A-listers attend as auds award foreign films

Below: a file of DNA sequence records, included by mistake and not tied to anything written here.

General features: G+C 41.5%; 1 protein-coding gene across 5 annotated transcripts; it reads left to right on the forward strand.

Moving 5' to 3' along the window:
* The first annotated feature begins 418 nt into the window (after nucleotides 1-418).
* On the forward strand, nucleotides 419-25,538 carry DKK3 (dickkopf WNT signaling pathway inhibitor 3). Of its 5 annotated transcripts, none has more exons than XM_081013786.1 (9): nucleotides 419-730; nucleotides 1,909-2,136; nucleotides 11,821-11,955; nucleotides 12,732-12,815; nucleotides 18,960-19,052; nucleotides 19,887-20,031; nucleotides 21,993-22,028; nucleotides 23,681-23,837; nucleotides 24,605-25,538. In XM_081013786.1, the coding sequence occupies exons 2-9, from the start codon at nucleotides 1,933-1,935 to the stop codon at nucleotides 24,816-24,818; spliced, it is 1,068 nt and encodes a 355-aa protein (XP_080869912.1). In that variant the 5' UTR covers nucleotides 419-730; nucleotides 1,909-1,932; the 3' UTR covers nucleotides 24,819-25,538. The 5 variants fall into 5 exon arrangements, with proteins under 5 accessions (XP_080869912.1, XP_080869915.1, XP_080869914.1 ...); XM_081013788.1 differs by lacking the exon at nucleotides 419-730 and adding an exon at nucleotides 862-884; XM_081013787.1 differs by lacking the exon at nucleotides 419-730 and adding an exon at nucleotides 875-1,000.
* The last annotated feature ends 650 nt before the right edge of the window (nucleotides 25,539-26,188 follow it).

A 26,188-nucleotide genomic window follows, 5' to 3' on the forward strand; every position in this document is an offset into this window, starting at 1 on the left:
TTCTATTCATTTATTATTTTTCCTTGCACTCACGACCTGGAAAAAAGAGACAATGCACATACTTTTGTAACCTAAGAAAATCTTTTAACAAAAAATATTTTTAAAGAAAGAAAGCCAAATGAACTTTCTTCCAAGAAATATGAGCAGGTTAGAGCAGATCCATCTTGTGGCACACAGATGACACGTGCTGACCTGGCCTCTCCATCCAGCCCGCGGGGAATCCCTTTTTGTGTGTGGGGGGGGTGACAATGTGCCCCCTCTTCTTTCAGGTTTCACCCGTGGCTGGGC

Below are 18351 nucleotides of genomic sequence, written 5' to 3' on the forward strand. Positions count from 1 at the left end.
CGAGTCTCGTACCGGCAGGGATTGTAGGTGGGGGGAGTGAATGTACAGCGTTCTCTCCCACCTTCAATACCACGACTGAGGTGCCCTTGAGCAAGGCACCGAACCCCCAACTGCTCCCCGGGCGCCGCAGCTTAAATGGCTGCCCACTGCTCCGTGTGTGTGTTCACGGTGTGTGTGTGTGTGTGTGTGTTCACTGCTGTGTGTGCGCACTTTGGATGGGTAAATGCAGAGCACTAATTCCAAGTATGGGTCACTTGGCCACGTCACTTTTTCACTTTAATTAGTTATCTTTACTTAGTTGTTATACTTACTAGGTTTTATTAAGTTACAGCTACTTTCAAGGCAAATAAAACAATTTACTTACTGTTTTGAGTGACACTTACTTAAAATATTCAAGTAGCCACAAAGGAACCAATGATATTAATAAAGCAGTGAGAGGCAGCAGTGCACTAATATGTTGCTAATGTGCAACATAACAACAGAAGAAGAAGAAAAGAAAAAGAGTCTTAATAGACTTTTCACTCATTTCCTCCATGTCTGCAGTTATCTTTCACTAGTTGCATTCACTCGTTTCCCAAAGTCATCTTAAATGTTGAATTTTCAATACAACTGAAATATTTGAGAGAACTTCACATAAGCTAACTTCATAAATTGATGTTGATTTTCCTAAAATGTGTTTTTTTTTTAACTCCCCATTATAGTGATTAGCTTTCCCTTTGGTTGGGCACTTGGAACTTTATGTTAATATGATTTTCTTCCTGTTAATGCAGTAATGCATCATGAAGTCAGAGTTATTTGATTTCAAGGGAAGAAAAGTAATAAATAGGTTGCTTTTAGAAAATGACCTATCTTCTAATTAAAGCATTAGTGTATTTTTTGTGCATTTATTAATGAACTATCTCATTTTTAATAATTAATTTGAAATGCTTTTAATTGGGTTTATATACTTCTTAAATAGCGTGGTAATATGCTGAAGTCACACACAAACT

The 20th edition of the Palm Springs Film Festival came to a close Monday on a high note, as surprisingly robust attendance betrayed few signs of a sagging economy.Topics like the global recession and the imperiled indie film biz seemed far away, as more than 125,000 attendees flocked to the two-week event to see more than 208 films from 73 countries, including 14 world premieres. “Audience balloting has been almost universally positive,” remarked fest director Darryl Macdonald, “which is all the more remarkable because there’s never been a more difficult environment facing foreign and independent films.” Macdonald attributes much of the fest’s success to the over-40 audience sector, currently the fastest-growing movie aud. Whereas Palm Springs has sometimes found its availability of grade-A pics curtailed by the simultaneous Sundance fest, this year there was no sense that the lineup consisted of second-tier films. What’s more, the pics’ market potential was palpable. Macdonald noted that buyers, sales agents and filmmakers have reported positive meetings. “It’s finally starting to gel,” he said of the sales activity. “I know of at least one distributor that’s circling three different films.” As the first major fest of the new year, Palm Springs has come to be regarded as much for its unparalleled wealth of foreign films as for the glittering star turnout of its annual opening gala. This year was no exception: Fifty of the 67 Oscar foreign-language applicants unspooled during the festival fortnight. A Fipresci critics jury named the heist drama “Revanche,” from Austria’s Gotz Spielmann, as best foreign film and presented acting kudos to Natar Ungalaaq for “The Necessities of Life” (Canada) and Martina Gusman for “Lion’s Den,” from Argentina. The aud nod for feature went to “Departures,” a comedic rumination on morticians from Japan’s Yojiro Takita. Doc favorite was American Eric Bricker’s “Visual Acoustics: The Modernism of Julius Shulman,” about the preeminent architecture photog. A separate jury, comprising acquisitions executives, presided over sidebar New Visions/New Films. That section, devoted to the task of spotlighting up-and-coming talent, featured 12 works from rising international helmers. Its jury named Adrian Sitaru’s “Hooked” (Romania/France) as its top pick, citing its “superb writing, acting and direction, all achieved on a Dogma budget, ” and added a special mention for Bahamian Maria Govan’s “Rain.” Meanwhile, Jordan’s Amin Matalqa picked up the fest’s John Schlesinger Award for first feature for “Captain Abu Raed,” and Israel’s Ari Folman won the Bridging the Borders prize for “Waltz With Bashir.” If the caliber of films was even better than usual this year, its opening gala yielded a reliable roster of star power. An essential stop on the Academy’s balloting circuit, the gala offered headliners including Sean Penn, Clint Eastwood, Leonardo DiCaprio, Anne Hathaway, Amy Adams and Freida Pinto.
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